Do Not Sterilize Children: Why Physiological Gender Transition Procedures for Minors Should Be Prohibited

It has long been known that some children suffer from “gender incongruity” (a disconnect between one’s psychological, self-perceived “gender identity” and one’s biological sex) or “gender dysphoria” (distress about such incongruity). Studies have shown that, when left to themselves, most children with such conditions outgrow them and do not identify as “transgender” adults. However, such conditions and identities are increasingly being embraced and actively affirmed, not only through “social transition” (changing one’s public expression of gender identity) but also through radical physiological interventions. These include the use of drugs to block normal puberty, cross-sex hormones, and gender reassignment surgery.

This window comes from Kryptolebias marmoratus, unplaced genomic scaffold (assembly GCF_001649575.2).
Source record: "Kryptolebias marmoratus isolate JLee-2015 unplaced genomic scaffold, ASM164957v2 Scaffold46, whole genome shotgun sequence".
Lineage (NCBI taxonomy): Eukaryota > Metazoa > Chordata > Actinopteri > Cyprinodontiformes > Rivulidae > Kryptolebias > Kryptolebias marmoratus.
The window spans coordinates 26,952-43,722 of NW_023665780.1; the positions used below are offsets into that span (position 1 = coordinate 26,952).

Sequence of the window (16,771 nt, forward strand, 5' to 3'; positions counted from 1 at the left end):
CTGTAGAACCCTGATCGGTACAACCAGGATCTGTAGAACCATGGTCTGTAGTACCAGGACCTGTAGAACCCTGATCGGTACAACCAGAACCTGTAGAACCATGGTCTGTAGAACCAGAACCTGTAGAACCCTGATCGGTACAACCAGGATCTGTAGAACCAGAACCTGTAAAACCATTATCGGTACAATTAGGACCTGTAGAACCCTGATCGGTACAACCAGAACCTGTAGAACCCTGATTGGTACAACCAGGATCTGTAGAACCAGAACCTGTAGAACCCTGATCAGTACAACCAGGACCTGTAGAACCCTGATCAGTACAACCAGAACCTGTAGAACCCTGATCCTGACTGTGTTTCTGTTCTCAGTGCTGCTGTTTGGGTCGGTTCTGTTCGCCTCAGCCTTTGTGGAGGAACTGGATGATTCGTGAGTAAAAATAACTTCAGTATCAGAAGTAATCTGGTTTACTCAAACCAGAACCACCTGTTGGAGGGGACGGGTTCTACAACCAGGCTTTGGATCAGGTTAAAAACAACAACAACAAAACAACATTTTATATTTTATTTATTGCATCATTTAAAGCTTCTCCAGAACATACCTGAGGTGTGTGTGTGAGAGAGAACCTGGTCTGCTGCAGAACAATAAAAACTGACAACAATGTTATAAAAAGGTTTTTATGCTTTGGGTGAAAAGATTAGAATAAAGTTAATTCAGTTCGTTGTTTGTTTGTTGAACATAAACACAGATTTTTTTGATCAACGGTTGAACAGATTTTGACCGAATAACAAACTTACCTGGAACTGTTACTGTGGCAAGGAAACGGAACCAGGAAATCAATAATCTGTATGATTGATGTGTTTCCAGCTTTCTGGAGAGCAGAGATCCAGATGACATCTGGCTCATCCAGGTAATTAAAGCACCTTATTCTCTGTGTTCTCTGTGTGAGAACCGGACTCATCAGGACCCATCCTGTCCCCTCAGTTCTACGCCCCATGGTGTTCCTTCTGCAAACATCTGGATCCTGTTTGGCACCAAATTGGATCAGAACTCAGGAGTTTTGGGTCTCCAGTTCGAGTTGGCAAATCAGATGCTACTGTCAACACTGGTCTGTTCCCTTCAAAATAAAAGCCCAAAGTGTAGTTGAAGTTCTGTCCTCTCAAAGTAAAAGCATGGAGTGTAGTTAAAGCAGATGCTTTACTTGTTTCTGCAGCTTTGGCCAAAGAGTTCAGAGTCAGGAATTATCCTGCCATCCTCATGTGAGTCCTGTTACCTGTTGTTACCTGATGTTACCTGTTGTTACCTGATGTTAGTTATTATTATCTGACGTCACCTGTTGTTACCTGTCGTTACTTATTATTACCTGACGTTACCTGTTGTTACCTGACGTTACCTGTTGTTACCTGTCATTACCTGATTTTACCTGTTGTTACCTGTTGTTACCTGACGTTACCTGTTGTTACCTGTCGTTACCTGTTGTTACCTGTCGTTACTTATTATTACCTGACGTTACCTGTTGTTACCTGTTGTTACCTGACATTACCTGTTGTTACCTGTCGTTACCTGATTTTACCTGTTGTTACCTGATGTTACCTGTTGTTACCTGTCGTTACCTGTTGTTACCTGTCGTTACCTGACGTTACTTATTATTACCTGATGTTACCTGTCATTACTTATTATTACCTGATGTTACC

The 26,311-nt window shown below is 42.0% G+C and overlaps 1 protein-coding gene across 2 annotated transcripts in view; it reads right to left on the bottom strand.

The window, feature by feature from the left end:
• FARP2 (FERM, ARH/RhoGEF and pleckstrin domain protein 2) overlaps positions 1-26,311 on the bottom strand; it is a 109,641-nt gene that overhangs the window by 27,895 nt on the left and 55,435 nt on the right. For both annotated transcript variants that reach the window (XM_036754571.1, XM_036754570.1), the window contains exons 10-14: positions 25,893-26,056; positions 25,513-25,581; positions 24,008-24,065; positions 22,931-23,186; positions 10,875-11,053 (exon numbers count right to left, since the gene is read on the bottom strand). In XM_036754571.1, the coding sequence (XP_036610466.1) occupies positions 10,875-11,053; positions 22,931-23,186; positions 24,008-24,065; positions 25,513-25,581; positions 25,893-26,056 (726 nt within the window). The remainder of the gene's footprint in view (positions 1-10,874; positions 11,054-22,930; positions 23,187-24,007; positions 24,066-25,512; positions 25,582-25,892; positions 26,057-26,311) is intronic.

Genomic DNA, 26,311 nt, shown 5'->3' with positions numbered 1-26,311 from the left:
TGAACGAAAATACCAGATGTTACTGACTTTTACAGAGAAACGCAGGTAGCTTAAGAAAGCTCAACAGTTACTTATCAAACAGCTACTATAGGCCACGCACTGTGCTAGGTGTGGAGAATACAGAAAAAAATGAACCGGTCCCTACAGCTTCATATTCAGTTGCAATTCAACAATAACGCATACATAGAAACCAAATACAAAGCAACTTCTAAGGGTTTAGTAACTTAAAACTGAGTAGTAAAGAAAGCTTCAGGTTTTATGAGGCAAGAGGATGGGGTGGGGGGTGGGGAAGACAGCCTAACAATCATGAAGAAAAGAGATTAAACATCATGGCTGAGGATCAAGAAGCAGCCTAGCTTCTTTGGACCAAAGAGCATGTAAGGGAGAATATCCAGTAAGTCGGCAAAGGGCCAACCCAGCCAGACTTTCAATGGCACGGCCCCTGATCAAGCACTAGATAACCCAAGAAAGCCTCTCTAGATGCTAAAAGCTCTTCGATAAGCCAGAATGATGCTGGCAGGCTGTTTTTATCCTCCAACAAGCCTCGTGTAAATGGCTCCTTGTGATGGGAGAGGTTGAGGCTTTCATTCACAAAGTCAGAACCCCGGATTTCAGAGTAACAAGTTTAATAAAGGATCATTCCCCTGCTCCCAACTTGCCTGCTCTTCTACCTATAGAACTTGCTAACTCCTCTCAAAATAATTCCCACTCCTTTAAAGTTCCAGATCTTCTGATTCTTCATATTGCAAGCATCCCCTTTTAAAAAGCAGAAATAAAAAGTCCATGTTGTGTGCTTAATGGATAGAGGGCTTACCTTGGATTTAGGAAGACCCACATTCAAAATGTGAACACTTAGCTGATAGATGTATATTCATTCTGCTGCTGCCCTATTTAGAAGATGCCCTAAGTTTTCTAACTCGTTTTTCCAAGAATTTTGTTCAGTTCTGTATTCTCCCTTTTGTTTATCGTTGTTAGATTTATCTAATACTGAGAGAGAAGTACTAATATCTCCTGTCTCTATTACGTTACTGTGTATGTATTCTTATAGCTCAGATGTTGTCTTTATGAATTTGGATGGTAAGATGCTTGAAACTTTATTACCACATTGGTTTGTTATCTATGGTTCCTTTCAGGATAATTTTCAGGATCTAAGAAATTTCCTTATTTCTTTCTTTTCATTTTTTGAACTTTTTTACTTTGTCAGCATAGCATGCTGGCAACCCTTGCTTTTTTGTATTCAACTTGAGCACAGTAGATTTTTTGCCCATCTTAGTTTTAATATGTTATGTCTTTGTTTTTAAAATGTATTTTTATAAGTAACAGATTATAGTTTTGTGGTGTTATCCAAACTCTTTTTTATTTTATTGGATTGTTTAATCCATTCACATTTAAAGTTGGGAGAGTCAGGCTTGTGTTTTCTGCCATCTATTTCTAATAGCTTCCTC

Each of these procedures has serious negative side effects—up to and including permanent sterilization. Despite claims to the contrary, these procedures are often not reversible, and they are not evidence-based. Research has not shown that these procedures are effective in accomplishing their purpose, which is to improve the patient’s mental health. They violate the most fundamental principle of medical ethics: “First, do no harm.”

These facts fully justify—in fact, they demand—state and federal legislation to prohibit such procedures from being performed upon minors. The rights of parents who affirm their child’s transgender identity are not of a higher value than the public interest in protecting children from physical harm. Economic blackmail should not dissuade legislators from acting on this issue.

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